New Citizen Science for air quality campaign

Mapping for Change, the social enterprise that I co-founded, has been assisting community groups to run air quality studies for the past 5 years. During this period we have worked in 30 communities across London, carrying out studies with different tools – from collecting leaves, to examining lichens, to using diffusion tubes. We have also followed the development of low-costs sensors – for example, through participation in the AirProbe challenge EveryAware project or hosting a discussion about the early stages of the Air Quality Egg.

We found out that of the simple tools that are available to anyone, and that require little training, NO2 diffusion tubes are very effective. We’ve seen them used as a good sign of the level of pollution, especially from traffic. They sense pollution from diesel vehicles.

We also found that reliable equipment that can measure particulate matter known as PM2.5 (very small dust considered harmful) and other pollutants is expensive – as high as £5000 and more. Unfortunately, low-cost equipment cannot give accurate information that can be used in making a case for action.

Now, after developing the methodology for working with different groups and supporting local efforts, we are launching a crowdfunding campaign to support a large scale data collection campaign using diffusion tubes, with an aim to go beyond and create an equipment library that can be used by communities – free of charge apart from disposable parts (filters) and delivery – that can be shared across London and beyond.

With a community investment of £250 we will deliver 10 diffusion tubes and support the creation of a local NO2 map. There are other levels of support to the campaign – including sponsoring a specific piece of equipment.

Use this opportunity and organise a local air quality map for your area! 

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Building Centre – from Mapping to Making

The London based Building Centre organised an evening event – from Mapping to Making –  which looked at the “radical evolution in the making and meaning of maps is influencing creative output. New approaches to data capture and integration – from drones to crowd-sourcing – suggest maps are changing their impact on our working life, particularly in design.”  The event included 5 speakers (including me, on behalf of Mapping for Change) and a short discussion.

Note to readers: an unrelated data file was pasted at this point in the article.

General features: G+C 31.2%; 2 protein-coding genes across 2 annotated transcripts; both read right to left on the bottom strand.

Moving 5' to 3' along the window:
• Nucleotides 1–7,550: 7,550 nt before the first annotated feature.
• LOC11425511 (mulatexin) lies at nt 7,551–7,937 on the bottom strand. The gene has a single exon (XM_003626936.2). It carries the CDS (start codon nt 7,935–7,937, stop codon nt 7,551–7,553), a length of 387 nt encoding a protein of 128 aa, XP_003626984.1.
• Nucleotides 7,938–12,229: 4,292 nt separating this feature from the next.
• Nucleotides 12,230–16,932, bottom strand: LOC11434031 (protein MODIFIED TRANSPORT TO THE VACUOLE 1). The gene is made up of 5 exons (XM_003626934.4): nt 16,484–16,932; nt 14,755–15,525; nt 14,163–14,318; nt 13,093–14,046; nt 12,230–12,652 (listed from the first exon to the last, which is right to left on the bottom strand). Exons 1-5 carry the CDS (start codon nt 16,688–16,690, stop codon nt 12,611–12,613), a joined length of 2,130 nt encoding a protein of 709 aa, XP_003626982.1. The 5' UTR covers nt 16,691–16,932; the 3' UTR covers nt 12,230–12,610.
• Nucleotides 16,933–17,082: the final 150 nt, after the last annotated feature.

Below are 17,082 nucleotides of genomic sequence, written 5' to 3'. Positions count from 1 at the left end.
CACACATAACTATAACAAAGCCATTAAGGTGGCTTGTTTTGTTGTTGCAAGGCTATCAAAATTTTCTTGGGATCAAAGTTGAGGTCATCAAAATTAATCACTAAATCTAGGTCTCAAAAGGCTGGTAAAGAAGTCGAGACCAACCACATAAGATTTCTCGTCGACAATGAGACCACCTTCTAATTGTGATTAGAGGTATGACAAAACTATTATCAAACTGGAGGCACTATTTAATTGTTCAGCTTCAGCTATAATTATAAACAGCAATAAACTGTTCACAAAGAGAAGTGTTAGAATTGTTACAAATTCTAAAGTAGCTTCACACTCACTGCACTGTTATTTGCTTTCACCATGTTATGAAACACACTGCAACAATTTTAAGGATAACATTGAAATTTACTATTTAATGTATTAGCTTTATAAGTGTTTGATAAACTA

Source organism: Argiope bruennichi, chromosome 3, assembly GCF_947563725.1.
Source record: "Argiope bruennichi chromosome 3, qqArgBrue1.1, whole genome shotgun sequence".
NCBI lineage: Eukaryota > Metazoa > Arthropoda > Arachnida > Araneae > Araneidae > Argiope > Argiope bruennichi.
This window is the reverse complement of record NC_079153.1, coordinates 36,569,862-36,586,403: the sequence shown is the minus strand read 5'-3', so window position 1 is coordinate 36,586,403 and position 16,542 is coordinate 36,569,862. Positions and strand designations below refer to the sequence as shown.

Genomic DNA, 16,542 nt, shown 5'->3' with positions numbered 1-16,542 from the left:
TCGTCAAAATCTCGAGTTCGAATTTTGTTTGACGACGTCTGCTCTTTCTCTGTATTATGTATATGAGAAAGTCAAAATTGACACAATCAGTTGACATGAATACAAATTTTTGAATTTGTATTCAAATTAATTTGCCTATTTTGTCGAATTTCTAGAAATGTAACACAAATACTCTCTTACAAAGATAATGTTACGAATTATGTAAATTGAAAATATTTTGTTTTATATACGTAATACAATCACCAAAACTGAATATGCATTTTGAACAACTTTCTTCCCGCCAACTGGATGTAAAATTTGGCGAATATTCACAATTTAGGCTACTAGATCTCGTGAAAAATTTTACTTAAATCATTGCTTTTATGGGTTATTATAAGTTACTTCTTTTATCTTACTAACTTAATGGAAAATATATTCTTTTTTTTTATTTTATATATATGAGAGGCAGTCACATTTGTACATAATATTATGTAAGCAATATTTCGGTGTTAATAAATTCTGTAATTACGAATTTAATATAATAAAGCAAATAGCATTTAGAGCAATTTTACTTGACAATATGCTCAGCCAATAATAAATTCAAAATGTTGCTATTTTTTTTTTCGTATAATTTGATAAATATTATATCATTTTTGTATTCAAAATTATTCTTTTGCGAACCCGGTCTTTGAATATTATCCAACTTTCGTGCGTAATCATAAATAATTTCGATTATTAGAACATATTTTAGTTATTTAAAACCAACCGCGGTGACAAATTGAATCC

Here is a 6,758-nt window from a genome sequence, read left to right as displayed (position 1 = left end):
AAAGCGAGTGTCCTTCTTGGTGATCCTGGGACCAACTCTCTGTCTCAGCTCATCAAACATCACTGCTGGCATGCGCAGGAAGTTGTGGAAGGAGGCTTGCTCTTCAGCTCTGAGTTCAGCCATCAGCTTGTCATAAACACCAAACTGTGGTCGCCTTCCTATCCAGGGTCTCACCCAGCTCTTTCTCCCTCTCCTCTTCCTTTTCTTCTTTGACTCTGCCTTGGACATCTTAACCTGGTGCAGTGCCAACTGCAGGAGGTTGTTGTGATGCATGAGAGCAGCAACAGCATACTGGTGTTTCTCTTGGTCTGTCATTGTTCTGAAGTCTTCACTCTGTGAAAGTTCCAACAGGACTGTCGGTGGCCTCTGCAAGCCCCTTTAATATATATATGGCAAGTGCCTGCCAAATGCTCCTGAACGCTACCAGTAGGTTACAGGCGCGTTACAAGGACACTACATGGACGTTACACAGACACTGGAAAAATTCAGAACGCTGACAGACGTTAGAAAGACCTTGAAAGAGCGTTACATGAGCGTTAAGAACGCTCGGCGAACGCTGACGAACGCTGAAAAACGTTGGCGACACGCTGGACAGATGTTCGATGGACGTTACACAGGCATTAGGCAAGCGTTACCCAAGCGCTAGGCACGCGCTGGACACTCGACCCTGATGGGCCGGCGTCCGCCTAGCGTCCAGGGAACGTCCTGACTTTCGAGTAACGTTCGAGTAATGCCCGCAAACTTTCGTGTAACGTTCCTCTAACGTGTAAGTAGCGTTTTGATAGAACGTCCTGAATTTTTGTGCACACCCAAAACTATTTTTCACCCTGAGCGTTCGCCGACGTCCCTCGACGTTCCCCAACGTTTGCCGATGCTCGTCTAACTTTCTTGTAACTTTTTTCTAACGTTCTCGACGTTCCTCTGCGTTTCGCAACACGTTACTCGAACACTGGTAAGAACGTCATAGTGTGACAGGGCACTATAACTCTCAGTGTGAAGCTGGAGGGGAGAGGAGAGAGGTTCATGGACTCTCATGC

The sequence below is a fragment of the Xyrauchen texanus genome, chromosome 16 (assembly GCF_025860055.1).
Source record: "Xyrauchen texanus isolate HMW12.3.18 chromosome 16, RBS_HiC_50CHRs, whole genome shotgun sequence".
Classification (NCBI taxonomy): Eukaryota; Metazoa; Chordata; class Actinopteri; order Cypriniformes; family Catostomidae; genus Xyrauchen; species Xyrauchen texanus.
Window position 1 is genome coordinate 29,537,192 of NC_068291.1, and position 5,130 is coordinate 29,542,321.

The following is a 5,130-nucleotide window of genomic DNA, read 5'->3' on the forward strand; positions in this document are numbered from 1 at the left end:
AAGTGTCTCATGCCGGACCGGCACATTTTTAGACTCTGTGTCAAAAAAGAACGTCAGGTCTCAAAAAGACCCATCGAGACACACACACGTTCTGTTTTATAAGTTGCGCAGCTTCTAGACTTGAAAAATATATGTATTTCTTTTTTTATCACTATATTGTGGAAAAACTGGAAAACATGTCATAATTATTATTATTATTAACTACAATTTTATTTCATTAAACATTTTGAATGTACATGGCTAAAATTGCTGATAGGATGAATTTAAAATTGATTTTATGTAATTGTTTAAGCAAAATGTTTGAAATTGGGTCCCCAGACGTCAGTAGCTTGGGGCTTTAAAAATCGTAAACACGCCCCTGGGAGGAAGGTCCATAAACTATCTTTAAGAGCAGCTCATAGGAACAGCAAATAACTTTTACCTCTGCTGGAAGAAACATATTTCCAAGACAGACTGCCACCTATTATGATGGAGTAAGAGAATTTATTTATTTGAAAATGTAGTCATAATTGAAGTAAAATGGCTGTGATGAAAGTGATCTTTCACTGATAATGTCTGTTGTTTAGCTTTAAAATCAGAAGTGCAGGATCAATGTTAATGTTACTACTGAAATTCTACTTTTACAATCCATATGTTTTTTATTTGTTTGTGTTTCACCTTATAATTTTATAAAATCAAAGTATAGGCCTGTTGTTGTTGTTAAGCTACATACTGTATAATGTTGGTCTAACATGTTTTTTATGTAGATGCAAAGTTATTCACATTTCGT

Lewis Blackwell of the Building Centre opened the evening by noting that in a dedicated exhibition on visualisation and the city, the Building Centre is looking at new visualisation techniques. He realised that a lot of the visualisations are connected to mapping – it’s circular: mapping can ask and answer questions about the design process of the build environment, and changes in the built environment create new data. The set of talks in the evening is exploring the role of mapping.

Rollo Home, Geospatial Product Development Manager, Ordnance Survey (OS), started by thinking about the OS as the ‘oldest data company in the world‘. The OS thinking of itself as data company – the traditional mapping products that are very familiar represent only 5% of turnover. The history of OS go back to 1746 and William Roy’s work on accurately mapping Britain. The first maps produced in Kent, for the purpose of positioning ordinances. The maps of today, when visualised, look somewhat the same as maps from 1800, but the current maps are in machine readable formats that mean that the underlying information is very different. Demands for mapping changed over the years: Originally for ordinances, then for land information and taxation, and later helping the development of the railways. During WW I & II the OS led many technological innovations – from national grid in 1930s to photogrammetry. In 1973 the first digital maps were produced, and the process was completed in the 1980s. This was, in terms of data structures, still structured as a map. Only in 2000, MasterMap appear with more machine readable format that is updated 10,000 times a day, based on Oracle database (the biggest spatial data in the world) – but it’s not a map. Real world information is modelled to allow for structure and meaning. Ability to answer questions from the database is critical to decision-making. The information in the data can become explicit to many parts of the information – from the area of rear gardens to height of a building. They see developments in the areas of oblique image capture, 3D data, details under the roof, facades and they do a lot of research to develop their future directions – e.g. challenges of capturing data in cloud points. They see data that come from different sources including social media, satellite, UAVs, and official sources. Most of Smart Cities/Transport etc. areas need geospatial information and the OS is moving from mapping to data, and enabling better decisions.